Harvard researcher says he reversed his aging with these 4 steps

Science and Health

Harvard University molecular biologist David Sinclair is 53 years old. But according to him, DNA tests say he’s only 43. 

His secret is that he supposedly was able to rejuvenate himself, literally de-aging, after taking up just four simple daily habits.

Biological age is measured on cell health, not based on how long you’ve been alive. Sinclair noted that he started this new healthy routine when he was in his 30s, a time when he drank too much and was overweight.

So what’s his secret?

Speaking to Insider, Sinclair said “My calculated biological age has been going down for the past decade or more to a point where I’m predicted to live at least a decade longer than I would have if I hadn’t done anything. So it’s never too late.”

He continued, telling Insider “Nobody wants to be sick for a decade or have cancer that drags on or be frail. What we’re really talking about is preventing those things, or squeezing them into the last bit of life.” 

Can our biological sands of time be reversed, rejuvenating us from aging? (Illustrative) (credit: PIXABAY)

Sinclair has made waves in the anti-aging field. He’s authored a book on the subject and has done the rounds on the podcast circuit over the years. His company, Tally Health, sells kits to help you test your biological age.

What are David Sinclair’s four steps for reversing your aging?

1. Run three times per week

Physical activity is the cornerstone of nearly all anti-aging programs. This is because it helps maintain muscle, boost heart health, avoid obesity and reduce inflammation – all things that can cause cell aging.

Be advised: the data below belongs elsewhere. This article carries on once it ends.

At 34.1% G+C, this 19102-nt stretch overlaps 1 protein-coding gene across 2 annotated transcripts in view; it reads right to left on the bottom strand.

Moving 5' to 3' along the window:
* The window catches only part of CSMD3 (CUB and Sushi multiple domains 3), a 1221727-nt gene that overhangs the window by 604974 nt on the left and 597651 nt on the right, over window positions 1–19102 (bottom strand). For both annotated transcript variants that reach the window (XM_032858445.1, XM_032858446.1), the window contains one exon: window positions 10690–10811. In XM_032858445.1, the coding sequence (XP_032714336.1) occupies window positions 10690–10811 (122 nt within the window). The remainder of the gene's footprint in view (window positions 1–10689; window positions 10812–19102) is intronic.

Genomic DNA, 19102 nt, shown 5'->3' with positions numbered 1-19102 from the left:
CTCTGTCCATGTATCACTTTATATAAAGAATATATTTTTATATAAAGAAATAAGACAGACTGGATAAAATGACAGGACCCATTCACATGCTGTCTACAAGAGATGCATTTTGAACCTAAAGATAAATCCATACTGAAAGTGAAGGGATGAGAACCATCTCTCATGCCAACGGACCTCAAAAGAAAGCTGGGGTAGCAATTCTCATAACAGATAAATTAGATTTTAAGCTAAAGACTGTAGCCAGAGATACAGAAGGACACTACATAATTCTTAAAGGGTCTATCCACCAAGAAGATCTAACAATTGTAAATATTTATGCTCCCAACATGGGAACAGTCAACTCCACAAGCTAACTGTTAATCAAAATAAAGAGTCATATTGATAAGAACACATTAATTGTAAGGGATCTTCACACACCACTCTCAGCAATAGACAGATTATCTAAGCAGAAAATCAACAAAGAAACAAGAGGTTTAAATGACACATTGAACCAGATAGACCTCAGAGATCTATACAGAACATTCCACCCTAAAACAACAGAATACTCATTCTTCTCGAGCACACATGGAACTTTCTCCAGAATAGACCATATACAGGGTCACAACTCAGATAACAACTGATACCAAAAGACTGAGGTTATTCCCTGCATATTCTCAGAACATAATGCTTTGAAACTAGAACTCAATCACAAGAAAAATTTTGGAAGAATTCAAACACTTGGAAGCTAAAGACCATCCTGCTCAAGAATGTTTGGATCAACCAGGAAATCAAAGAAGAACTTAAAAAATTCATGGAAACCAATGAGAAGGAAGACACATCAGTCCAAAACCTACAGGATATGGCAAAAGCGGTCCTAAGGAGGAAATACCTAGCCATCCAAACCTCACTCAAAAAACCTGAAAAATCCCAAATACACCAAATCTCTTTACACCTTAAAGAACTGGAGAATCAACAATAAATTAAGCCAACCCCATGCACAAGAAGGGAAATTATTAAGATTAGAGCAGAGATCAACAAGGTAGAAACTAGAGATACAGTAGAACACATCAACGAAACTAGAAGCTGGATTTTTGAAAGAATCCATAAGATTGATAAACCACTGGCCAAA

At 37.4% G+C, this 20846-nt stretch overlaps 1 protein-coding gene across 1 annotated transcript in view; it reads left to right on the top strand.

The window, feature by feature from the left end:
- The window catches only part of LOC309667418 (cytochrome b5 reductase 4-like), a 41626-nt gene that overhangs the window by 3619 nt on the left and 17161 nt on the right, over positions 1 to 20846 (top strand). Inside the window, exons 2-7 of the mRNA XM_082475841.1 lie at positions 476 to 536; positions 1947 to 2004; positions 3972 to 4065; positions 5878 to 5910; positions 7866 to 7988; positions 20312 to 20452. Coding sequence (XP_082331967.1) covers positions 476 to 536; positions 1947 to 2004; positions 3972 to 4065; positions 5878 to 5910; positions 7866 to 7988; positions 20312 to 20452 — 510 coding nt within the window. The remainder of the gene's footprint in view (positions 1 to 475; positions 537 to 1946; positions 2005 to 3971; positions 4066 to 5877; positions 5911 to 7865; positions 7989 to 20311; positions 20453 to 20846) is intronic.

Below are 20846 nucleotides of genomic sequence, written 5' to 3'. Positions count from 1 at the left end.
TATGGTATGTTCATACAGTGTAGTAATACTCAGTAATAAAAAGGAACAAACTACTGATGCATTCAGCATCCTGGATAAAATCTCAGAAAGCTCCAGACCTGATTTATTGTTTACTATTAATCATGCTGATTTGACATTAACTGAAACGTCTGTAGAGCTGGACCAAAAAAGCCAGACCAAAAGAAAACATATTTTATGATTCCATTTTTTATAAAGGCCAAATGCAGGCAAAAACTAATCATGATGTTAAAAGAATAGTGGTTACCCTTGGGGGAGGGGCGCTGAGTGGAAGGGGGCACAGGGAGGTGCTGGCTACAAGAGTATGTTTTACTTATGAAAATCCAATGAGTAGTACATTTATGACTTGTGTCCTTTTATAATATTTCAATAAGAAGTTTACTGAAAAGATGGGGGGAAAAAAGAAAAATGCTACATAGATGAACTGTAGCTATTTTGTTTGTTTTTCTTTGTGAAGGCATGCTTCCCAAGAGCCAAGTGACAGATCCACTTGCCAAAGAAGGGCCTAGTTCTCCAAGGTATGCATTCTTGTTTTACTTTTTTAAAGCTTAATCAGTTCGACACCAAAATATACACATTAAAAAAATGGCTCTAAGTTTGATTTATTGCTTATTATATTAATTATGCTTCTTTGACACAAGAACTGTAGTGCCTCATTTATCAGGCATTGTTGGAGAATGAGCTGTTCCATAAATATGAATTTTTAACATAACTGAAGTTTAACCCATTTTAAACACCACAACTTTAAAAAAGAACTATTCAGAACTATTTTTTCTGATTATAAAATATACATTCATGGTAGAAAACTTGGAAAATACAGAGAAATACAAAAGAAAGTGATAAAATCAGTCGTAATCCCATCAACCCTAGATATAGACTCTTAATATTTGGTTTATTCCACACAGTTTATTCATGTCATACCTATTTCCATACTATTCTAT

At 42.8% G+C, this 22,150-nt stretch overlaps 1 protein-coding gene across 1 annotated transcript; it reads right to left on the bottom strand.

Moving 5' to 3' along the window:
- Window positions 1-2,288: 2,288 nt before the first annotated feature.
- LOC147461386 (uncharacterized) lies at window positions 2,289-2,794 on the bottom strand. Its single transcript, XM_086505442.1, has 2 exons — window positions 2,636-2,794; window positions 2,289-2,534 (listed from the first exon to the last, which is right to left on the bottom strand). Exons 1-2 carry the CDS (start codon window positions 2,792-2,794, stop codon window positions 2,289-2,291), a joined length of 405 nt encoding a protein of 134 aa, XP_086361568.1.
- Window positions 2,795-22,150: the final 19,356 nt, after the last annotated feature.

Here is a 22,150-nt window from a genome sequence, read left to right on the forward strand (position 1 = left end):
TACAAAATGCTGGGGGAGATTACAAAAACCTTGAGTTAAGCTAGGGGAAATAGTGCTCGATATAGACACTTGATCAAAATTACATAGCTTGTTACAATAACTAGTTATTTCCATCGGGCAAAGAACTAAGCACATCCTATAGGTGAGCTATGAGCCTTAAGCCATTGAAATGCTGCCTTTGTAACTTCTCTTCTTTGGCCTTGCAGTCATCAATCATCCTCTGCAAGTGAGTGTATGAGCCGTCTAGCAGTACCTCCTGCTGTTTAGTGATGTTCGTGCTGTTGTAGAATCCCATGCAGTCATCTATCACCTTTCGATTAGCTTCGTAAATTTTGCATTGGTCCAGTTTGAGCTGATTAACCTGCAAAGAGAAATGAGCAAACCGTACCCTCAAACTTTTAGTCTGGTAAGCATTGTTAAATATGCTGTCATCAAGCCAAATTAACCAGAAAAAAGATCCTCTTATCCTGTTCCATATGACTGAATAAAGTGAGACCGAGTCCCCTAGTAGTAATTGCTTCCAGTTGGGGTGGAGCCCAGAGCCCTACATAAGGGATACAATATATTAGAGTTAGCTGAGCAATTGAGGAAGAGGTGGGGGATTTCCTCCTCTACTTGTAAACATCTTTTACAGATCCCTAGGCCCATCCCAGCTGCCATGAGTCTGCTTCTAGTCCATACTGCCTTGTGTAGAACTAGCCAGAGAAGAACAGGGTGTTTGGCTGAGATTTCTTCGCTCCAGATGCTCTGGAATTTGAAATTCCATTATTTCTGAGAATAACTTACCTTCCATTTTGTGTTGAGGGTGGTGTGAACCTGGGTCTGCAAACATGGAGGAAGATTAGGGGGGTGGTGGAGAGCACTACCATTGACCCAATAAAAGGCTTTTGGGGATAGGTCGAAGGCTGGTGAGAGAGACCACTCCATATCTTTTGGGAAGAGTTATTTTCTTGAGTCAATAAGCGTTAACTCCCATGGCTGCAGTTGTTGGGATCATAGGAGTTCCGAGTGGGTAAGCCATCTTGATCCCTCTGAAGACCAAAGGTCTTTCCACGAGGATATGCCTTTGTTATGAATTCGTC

Sinclair said he always tries to do aerobic exercise at least three times a week, which can include swimming, running, brisk walking or cycling. He even uses a standing desk to make sure he sits less. 

2. Intermittent fasting

Sinclair also advocates intermittent fasting to slow down aging.

Doing this means that calorie intake will be limited to just a few hours. This can increase insulin sensitivity, help protect against diabetes and help cells flush waste products from the body. All of these can help prolong one’s lifespan.

 “I try to pack my main meal into a few hours a day, whenever possible,” Sinclair said to Insider. “And that period of fasting has also had great benefits on my estimated biological age.” 

3. Drink green matcha tea twice a day

Another thing Sinclair does is drink two cups of green matcha tea each day. This tea is known for its antioxidants that can help limit cell damage, but it is currently unknown if it can slow aging in humans. Scientific research has yet to produce evidence in support of this claim.

Sinclair said that molecules in tea can, among other things, prevent cancer and touted its anti-inflammatory properties.  

He also said he takes two resveratrol tablets each day, with his research saying the compound – found in red wine and cocoa, among other things – can reduce inflammation and prolong one’s lifespan.

Other studies, though, have yet to find any evidence for this.

4. Reduce stress and avoid “idiots”

Stress and annoyance from being around “idiots” can reduce someone’s life expectancy, Sinclair said, since it can lead to chronic stress and increased inflammation. The latter of these consequences can raise one’s risk for heart disease, obesity, sleep problems and accelerated aging.

Sinclair’s solution is to set aside “quiet time” each day and avoid working with idiots.